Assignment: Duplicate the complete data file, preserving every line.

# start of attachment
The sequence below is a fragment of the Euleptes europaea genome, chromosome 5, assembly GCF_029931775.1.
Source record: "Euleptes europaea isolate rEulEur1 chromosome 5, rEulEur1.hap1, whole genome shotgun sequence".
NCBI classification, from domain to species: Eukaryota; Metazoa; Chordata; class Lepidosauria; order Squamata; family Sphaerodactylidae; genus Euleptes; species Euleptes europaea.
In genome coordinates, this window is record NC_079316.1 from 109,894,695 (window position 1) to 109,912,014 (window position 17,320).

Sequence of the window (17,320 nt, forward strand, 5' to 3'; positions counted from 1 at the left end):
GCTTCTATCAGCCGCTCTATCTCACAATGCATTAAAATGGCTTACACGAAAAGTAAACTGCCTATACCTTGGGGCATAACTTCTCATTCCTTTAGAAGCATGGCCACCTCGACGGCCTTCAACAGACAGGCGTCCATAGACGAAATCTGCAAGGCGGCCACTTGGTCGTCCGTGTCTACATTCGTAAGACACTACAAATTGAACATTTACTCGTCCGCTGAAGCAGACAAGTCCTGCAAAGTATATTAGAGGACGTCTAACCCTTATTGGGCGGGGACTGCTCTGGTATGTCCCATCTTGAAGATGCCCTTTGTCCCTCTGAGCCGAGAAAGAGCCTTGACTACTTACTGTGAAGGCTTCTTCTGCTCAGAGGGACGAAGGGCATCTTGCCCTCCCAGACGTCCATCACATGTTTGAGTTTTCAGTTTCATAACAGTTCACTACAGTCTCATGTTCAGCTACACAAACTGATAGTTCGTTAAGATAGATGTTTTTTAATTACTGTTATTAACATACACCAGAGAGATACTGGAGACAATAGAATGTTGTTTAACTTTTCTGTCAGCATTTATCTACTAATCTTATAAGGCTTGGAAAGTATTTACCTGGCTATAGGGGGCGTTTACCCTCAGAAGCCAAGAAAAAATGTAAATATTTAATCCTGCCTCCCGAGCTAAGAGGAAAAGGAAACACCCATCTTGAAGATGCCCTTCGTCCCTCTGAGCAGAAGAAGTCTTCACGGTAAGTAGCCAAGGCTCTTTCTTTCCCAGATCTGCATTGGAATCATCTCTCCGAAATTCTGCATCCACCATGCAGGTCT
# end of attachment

The sequence below is a fragment of the Euleptes europaea genome, chromosome 5, assembly GCF_029931775.1.
Source record: "Euleptes europaea isolate rEulEur1 chromosome 5, rEulEur1.hap1, whole genome shotgun sequence".
NCBI classification, from domain to species: Eukaryota; Metazoa; Chordata; class Lepidosauria; order Squamata; family Sphaerodactylidae; genus Euleptes; species Euleptes europaea.
In genome coordinates, this window is record NC_079316.1 from 109,894,695 (window position 1) to 109,912,014 (window position 17,320).

Sequence of the window (17,320 nt, forward strand, 5' to 3'; positions counted from 1 at the left end):
GCTTCTATCAGCCGCTCTATCTCACAATGCATTAAAATGGCTTACACGAAAAGTAAACTGCCTATACCTTGGGGCATAACTTCTCATTCCTTTAGAAGCATGGCCACCTCGACGGCCTTCAACAGACAGGCGTCCATAGACGAAATCTGCAAGGCGGCCACTTGGTCGTCCGTGTCTACATTCGTAAGACACTACAAATTGAACATTTACTCGTCCGCTGAAGCAGACAAGTCCTGCAAAGTATATTAGAGGACGTCTAACCCTTATTGGGCGGGGACTGCTCTGGTATGTCCCATCTTGAAGATGCCCTTTGTCCCTCTGAGCCGAGAAAGAGCCTTGACTACTTACTGTGAAGGCTTCTTCTGCTCAGAGGGACGAAGGGCATCTTGCCCTCCCAGACGTCCATCACATGTTTGAGTTTTCAGTTTCATAACAGTTCACTACAGTCTCATGTTCAGCTACACAAACTGATAGTTCGTTAAGATAGATGTTTTTTAATTACTGTTATTAACATACACCAGAGAGATACTGGAGACAATAGAATGTTGTTTAACTTTTCTGTCAGCATTTATCTACTAATCTTATAAGGCTTGGAAAGTATTTACCTGGCTATAGGGGGCGTTTACCCTCAGAAGCCAAGAAAAAATGTAAATATTTAATCCTGCCTCCCGAGCTAAGAGGAAAAGGAAACACCCATCTTGAAGATGCCCTTCGTCCCTCTGAGCAGAAGAAGTCTTCACGGTAAGTAGCCAAGGCTCTTTCTTTCCCAGATCTGCATTGGAATCATCTCTCCGAAATTCTGCATCCACCATGCAGGTCT